Welcome to 2018, which I hope will be a year that will bring you interesting, forward-thinking and profitable work.
As enforcement agencies globally continue to focus on corporate practices, the Osborne Clarke business crime team is committed to keeping you updated with developments that might affect your business across all the jurisdictions in which we practice.
Reflecting the multi-jurisdictional element of business crime issues, we recently conducted a pan-European bribery risk review for a significant digital information provider in the real estate sector that saw us provide assistance in France, Germany, Italy, Spain and the UK, an instruction that well underscored the growth of Osborne Clarke’s international business crime team.
2018 looks set to be an interesting year in the UK, and we start this Newsletter with a look at six themes that we expect will drive the agenda in business crime over the next 12 months.
In France the keenly awaited Sapin II legislation is now in force, and we examine the new whistleblowing provisions that this law contains. Italy also now has in force new whistleblowing provisions which took effect on 29 December 2017; we analyse those provisions and what they may mean going forward. Continuing our European theme, we also examine how German data privacy provisions impact on internal investigations and recent changes that should assist with future investigations. Further afield, new data privacy provisions are also anticipated in India during 2018, which colleagues at BTG Legal in Mumbai will cover later in the year.
Returning to the UK, the end of 2017 saw much media coverage relating to modern slavery. We expect this to be a continuing theme in 2018 and so include an overview of the UK’s Modern Slavery Act.
We conclude this first Newsletter of the year with a feature on the new corporate self-reporting system launched by HM Revenue & Customs to facilitate the investigation of the corporate failure to prevent the facilitation of tax evasion offence. This offence has now been in force since 30 September 2017, and it is possible that 2018 will see the first prosecutions using the new legislation.
What’s on the agenda for 2018 in business crime?
The last 12 months have seen significant developments in the enforcemnt of business crime, including important new legislative measures such as the failure to prevent the facilitation of tax evasion offence, unexplained wealth orders and new anti-money laundering regulations. Over the next 12 months, it is likely that the legal burden on corporates to prevent corporate crime will continue to grow and be supported by an increasingly aggressive response to potential breaches of business crime laws.
France | A new whistleblowing regulation as of January 2018
While members of the European Parliament are calling for a whistleblowing program to protect whistleblowers who contribute to protect the EU financial interests, France recently enacted the Sapin II Act on transparency, tackling corruption and modernisation of business life. The detailed new legislation imposes a specific obligation on companies with more than 50 employees to ensure they have in place a whistleblowing programme that complies with certain requirements.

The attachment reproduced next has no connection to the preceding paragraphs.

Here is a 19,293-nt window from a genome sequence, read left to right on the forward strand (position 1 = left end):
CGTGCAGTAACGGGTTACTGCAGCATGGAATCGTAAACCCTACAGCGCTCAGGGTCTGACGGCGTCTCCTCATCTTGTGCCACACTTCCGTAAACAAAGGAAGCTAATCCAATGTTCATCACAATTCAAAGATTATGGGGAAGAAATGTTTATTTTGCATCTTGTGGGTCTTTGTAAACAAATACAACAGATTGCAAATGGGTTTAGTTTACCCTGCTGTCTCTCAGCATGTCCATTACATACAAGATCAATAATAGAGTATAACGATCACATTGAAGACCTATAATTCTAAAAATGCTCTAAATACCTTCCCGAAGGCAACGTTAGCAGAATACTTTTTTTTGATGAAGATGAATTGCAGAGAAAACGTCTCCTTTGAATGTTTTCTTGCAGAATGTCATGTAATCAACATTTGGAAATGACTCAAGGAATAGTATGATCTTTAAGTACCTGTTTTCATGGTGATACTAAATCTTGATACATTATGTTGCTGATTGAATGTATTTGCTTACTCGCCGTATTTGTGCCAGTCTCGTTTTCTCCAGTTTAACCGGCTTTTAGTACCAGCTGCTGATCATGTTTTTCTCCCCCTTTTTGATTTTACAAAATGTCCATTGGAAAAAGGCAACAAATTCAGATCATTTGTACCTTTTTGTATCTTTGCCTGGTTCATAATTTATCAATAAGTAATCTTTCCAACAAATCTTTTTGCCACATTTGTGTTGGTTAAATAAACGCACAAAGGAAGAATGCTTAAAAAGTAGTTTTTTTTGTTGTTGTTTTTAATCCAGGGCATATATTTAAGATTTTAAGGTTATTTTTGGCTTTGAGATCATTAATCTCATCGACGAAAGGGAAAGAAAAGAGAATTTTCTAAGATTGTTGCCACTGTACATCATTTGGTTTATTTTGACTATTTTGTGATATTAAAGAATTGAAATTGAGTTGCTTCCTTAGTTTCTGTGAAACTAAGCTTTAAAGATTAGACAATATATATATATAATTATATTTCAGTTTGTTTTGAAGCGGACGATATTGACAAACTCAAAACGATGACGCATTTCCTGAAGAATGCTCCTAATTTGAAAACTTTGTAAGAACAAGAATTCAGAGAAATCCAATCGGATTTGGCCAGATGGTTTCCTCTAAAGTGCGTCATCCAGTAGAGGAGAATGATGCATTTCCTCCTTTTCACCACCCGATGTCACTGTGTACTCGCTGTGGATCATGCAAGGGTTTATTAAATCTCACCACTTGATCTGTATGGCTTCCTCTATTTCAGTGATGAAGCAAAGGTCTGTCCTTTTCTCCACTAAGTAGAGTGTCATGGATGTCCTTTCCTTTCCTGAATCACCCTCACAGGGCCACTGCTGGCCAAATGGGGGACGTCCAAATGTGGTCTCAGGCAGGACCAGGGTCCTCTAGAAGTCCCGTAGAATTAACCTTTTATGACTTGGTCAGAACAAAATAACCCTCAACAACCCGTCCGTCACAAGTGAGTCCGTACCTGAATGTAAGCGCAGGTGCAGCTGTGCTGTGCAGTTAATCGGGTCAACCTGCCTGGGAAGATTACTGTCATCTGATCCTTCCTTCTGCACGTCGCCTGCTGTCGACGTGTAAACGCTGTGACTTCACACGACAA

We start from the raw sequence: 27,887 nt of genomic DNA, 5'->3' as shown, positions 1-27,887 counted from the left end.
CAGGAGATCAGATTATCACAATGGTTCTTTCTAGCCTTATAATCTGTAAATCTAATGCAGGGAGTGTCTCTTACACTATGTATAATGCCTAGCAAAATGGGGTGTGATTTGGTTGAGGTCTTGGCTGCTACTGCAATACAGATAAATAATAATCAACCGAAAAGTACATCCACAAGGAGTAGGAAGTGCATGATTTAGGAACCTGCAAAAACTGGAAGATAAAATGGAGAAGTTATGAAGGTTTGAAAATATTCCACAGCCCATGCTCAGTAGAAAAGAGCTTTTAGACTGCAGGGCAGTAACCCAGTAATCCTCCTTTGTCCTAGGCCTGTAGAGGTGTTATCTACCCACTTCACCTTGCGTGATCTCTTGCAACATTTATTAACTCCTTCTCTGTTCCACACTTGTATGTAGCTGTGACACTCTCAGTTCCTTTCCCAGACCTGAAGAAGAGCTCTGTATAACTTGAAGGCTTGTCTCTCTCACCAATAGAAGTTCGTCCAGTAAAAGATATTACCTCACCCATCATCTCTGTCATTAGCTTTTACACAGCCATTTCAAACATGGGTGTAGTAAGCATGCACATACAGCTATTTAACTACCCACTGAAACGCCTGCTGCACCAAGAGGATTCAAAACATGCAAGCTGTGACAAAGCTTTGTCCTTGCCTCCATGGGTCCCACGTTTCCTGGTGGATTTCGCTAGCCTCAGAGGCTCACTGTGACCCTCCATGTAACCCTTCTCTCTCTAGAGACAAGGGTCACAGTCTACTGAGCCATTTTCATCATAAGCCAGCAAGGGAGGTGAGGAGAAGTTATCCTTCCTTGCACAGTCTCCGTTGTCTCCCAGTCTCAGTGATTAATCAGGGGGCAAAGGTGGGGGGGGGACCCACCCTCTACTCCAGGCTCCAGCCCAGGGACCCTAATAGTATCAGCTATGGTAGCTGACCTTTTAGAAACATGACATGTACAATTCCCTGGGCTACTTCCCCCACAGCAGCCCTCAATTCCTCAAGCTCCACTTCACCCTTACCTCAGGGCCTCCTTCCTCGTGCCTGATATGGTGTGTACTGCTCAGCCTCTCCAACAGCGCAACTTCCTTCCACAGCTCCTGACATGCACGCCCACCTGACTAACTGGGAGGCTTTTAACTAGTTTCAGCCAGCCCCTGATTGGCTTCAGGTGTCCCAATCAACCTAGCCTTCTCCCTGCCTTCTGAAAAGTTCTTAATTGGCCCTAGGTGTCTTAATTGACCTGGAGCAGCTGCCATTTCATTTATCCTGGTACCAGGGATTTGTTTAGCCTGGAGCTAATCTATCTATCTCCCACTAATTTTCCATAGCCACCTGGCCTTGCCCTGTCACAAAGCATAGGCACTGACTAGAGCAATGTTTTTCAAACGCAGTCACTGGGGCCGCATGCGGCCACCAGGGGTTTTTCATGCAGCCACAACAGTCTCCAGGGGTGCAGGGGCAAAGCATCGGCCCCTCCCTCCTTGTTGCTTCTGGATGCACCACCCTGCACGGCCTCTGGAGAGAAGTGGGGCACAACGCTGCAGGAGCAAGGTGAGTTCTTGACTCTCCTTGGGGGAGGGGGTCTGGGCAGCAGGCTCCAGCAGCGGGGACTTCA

Italy | Whistleblowing law adopted at last
After more than a year of parliamentary debate, a new whistleblowing law has been passed in Italy. The law introduces protections particularly for public servants and employees of companies that are publicly owned or supply to the public sector. Private companies that operate a “Model 231” programme will need to make changes to incorporate protections for whistleblowers.
Germany | Internal investigations: exclusion of evidence obtained contrary to German Federal Data Protection Act
Complying with German data protection laws can be challenging when it comes to internal investigations where there is a suspicion of employee wrongdoing. Employers should take note of guidance in a German Federal Labour Court decision as to whether given investigative measures may be justified.
Modern slavery | continuing worldwide focus
Modern Slavery remains a high priority in the UK and across the world and it is receiving continued attention in the popular media. In this context, and given the moral imperatives, it is important that businesses are complying with their obligations and are aware of the developing UK Modern Slavery legislation and guidance.
UK | New HMRC corporate self-reporting process
The new corporate offence of failing to prevent the facilitation of tax evasion renders businesses criminally liable if they fail to prevent those acting on their behalf from facilitating tax evasion. The offence carries an unlimited fine on conviction.
Simultaneously to the offence coming into force HMRC issued guidance on how a business can self-report its own failure to prevent the facilitation of UK tax evasion.